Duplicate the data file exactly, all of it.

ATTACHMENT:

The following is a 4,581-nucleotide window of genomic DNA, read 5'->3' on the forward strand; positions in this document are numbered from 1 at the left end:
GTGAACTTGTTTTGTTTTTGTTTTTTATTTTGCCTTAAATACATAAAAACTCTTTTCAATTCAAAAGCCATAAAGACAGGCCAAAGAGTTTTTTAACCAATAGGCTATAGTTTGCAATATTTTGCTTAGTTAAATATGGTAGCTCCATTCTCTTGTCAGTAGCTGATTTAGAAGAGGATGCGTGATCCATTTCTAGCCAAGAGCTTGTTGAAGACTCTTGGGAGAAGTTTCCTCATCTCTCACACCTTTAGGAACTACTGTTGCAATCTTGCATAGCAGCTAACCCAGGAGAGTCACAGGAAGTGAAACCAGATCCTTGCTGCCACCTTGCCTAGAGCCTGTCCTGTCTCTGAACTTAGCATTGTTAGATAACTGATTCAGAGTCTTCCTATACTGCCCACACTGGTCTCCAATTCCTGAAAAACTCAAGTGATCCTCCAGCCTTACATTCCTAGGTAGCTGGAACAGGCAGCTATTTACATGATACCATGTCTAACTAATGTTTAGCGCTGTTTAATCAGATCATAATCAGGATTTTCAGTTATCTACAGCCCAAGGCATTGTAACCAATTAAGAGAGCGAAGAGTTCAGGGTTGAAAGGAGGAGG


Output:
The following is a 4,581-nucleotide window of genomic DNA, read 5'->3' on the forward strand; positions in this document are numbered from 1 at the left end:
GTGAACTTGTTTTGTTTTTGTTTTTTATTTTGCCTTAAATACATAAAAACTCTTTTCAATTCAAAAGCCATAAAGACAGGCCAAAGAGTTTTTTAACCAATAGGCTATAGTTTGCAATATTTTGCTTAGTTAAATATGGTAGCTCCATTCTCTTGTCAGTAGCTGATTTAGAAGAGGATGCGTGATCCATTTCTAGCCAAGAGCTTGTTGAAGACTCTTGGGAGAAGTTTCCTCATCTCTCACACCTTTAGGAACTACTGTTGCAATCTTGCATAGCAGCTAACCCAGGAGAGTCACAGGAAGTGAAACCAGATCCTTGCTGCCACCTTGCCTAGAGCCTGTCCTGTCTCTGAACTTAGCATTGTTAGATAACTGATTCAGAGTCTTCCTATACTGCCCACACTGGTCTCCAATTCCTGAAAAACTCAAGTGATCCTCCAGCCTTACATTCCTAGGTAGCTGGAACAGGCAGCTATTTACATGATACCATGTCTAACTAATGTTTAGCGCTGTTTAATCAGATCATAATCAGGATTTTCAGTTATCTACAGCCCAAGGCATTGTAACCAATTAAGAGAGCGAAGAGTTCAGGGTTGAAAGGAGGAGG